Thursday, January 15, 2009

Student Teacher, Part 9

Leafing through the 12th-grade English book, and the section on British poetry, my heart sank. The poets represented gave me chills. I moaned their names: Alexander Pope (oh no!); Samuel Taylor Coleridge (Lord, have mercy on us); William Wordsworth (that's him on the right, need I say more?).

Who had compiled this torturous text, anyway? Here was an anthology of the most blithering, boring and incomprehensible poetry ever to come out of quill pens. If my kids had so much trouble with "Great Expectations," how could they stay awake through even six stanzas of William Blake?

Stalling, I gave my classes a writing assignment. I tracked down Miss Tygart and asked her, "Is it OK to supplement the unit on poetry with some additional material?"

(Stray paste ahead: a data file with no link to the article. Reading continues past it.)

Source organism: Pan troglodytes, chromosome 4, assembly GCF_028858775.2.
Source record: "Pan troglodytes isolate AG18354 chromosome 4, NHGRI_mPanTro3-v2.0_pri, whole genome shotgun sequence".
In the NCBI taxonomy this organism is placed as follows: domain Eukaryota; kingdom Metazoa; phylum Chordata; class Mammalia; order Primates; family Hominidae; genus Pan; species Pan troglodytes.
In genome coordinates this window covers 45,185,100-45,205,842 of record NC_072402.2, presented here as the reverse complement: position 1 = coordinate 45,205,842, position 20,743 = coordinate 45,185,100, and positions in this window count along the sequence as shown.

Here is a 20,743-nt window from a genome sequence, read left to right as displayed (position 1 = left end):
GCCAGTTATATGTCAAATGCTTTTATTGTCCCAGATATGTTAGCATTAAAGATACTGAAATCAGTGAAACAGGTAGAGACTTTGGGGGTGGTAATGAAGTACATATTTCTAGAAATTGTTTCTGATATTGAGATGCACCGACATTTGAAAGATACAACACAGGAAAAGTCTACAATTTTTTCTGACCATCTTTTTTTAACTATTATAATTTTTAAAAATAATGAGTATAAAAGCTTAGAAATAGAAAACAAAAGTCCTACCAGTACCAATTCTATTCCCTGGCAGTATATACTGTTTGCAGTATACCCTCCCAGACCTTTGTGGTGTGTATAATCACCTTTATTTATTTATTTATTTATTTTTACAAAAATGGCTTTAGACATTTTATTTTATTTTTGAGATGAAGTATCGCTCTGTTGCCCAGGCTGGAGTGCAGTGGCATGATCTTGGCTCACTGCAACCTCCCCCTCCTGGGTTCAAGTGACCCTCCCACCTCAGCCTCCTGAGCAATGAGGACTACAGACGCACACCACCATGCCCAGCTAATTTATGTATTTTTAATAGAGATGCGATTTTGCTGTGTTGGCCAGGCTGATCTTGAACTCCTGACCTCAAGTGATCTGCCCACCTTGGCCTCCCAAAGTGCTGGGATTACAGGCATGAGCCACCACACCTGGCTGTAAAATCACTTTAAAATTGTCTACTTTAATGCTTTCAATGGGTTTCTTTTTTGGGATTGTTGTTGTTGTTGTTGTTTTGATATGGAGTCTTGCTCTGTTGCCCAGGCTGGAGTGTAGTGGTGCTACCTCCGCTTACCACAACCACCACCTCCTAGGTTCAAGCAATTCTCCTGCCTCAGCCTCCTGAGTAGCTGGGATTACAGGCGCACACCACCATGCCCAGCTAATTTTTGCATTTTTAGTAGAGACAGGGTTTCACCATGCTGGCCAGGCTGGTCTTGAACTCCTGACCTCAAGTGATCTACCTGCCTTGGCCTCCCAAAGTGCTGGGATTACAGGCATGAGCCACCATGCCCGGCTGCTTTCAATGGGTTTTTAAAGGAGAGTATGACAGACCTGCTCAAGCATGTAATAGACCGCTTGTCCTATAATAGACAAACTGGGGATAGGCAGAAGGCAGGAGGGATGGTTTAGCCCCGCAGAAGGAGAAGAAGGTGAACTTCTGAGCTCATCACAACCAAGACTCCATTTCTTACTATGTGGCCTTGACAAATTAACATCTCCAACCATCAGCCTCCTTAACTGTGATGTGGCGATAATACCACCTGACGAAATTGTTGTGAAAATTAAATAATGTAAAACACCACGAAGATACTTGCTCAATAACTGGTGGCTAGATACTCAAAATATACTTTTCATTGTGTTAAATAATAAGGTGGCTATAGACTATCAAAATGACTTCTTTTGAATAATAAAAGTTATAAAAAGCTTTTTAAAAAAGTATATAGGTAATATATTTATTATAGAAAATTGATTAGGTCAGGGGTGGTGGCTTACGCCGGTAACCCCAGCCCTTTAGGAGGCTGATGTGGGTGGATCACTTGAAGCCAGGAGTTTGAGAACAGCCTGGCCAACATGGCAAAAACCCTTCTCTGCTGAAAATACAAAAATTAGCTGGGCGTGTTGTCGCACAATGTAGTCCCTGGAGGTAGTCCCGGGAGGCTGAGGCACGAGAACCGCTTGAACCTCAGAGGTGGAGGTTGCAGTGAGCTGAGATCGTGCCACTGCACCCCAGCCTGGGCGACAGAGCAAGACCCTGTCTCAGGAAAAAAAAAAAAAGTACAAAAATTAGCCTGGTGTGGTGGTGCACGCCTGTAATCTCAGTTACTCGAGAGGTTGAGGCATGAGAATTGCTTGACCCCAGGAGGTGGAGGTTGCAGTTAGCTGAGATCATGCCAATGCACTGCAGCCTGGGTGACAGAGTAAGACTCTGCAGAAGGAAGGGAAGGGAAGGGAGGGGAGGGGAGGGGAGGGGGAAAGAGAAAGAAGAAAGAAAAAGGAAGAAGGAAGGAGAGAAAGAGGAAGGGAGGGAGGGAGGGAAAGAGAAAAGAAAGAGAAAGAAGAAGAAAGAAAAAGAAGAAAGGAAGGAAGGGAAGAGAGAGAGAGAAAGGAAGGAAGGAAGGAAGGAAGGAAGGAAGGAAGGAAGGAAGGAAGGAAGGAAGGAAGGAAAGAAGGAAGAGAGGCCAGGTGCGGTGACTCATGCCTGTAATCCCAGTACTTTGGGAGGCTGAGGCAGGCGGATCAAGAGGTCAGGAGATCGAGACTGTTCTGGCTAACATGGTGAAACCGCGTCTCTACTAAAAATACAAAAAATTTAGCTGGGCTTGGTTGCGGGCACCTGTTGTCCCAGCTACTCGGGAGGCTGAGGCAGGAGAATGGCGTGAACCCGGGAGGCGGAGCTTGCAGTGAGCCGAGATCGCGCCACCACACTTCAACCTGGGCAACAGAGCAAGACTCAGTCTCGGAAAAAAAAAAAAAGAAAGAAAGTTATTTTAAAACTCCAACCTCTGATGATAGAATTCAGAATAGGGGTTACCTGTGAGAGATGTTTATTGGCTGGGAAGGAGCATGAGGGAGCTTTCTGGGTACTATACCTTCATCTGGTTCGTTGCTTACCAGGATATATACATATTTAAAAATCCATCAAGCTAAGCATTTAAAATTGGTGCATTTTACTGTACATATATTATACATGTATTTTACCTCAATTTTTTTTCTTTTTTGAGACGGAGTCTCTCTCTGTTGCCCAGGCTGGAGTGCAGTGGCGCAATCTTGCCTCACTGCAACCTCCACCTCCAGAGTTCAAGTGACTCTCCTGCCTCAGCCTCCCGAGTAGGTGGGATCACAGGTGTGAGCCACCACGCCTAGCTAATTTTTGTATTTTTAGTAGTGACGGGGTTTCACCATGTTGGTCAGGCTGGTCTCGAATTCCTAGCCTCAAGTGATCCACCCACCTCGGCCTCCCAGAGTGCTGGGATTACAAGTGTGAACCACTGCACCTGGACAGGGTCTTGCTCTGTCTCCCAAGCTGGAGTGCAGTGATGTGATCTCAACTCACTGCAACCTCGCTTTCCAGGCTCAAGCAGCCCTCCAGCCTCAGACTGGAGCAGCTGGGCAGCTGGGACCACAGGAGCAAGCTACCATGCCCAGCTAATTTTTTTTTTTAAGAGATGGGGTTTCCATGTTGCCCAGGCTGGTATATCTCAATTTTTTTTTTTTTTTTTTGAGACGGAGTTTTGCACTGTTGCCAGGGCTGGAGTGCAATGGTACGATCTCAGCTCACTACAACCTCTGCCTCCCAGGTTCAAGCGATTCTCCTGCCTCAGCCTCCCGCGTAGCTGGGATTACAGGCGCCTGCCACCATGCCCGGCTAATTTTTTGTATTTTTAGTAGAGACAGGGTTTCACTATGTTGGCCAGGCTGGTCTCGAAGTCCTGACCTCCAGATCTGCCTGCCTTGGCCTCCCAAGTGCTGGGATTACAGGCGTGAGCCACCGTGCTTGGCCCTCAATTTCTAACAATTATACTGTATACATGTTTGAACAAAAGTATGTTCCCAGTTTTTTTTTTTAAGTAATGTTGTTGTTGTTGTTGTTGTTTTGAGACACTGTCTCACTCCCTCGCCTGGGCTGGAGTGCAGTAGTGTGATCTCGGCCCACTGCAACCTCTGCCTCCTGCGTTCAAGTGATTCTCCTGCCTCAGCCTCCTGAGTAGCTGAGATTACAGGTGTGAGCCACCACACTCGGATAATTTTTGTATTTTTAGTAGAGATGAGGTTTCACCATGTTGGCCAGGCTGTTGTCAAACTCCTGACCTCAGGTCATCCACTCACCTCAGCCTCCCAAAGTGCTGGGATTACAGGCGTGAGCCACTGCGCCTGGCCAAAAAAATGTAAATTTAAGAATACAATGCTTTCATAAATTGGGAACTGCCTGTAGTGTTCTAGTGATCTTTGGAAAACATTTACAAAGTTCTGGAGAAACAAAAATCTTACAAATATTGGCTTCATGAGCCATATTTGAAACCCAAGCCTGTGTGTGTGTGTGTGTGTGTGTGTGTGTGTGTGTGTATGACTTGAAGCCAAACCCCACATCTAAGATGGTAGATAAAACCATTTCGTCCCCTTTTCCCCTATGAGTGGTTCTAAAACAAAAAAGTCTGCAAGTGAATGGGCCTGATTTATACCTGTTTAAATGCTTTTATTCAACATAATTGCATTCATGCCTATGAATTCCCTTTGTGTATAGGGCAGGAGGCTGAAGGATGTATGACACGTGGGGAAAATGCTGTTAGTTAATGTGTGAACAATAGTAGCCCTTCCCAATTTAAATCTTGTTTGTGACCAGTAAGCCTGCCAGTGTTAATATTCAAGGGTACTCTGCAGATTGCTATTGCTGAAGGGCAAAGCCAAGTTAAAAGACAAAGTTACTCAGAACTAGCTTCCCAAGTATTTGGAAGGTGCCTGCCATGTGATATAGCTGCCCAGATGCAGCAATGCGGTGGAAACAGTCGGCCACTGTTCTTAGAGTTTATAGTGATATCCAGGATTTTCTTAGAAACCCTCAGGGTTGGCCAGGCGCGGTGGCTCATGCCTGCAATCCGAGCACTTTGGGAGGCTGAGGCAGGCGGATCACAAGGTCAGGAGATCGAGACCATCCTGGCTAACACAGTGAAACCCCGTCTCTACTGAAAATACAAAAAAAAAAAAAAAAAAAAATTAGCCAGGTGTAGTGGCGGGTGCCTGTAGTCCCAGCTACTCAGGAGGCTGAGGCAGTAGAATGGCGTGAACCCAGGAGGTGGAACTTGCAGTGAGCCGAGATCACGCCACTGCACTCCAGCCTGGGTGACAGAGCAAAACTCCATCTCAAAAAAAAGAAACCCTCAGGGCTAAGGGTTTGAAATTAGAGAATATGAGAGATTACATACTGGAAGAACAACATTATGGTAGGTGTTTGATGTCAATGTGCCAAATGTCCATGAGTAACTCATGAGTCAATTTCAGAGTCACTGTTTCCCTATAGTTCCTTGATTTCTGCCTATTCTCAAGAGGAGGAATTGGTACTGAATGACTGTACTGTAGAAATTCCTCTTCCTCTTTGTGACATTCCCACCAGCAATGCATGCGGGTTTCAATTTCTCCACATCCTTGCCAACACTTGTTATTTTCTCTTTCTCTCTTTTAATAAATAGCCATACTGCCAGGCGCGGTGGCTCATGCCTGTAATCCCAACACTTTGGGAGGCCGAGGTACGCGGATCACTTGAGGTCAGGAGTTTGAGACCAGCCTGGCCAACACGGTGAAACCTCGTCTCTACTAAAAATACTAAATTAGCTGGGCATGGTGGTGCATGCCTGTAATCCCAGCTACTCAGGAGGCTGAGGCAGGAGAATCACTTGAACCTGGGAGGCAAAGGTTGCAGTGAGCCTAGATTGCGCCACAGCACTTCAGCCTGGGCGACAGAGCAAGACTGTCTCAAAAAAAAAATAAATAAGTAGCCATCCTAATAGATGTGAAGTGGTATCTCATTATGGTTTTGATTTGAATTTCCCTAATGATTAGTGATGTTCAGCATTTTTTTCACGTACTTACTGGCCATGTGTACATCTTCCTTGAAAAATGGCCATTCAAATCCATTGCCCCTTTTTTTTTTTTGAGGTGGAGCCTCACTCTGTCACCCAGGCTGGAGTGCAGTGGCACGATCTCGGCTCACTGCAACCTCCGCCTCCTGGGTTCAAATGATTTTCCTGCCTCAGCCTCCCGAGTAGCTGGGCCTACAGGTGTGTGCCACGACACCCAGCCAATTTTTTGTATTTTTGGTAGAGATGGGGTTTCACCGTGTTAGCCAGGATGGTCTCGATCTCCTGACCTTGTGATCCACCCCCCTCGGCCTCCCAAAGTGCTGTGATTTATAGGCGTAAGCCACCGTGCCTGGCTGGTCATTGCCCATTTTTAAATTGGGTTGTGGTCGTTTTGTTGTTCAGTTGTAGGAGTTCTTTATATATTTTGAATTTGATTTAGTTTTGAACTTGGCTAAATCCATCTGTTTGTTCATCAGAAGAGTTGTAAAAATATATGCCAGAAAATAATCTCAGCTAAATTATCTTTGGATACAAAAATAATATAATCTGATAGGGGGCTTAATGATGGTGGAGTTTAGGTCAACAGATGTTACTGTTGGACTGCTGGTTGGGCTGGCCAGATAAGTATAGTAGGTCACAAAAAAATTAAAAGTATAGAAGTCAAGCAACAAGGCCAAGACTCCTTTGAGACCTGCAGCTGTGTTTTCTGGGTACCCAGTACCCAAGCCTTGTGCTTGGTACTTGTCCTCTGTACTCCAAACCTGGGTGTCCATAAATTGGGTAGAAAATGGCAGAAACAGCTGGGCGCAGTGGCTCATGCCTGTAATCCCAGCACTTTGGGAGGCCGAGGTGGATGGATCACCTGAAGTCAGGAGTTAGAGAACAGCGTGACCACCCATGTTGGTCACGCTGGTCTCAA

"What sort of poetry do you have in mind?" she responded.
"I'm thinking of Dylan Thomas, W.B. Yeats, perhaps some contemporary British poets."
"Well, I suppose that would be acceptable, as long as this material doesn't stray from traditional metric and rhyme schemes."

I had a plan. I came in early every day and kept the mimeograph machine in the teacher's lounge humming. The kids could carry their English textbooks to class, for the sake of appearance, but I'd provide them with all the poetry they'd need to read. And they wouldn't have to read it all; they could listen to it, on a phonograph. The "contemporary British poets" I had in mind did indeed write in rhyme and meter, but their work was not printed in anthologies but rather on vinyl.
I was thinking of The Beatles.

No comments: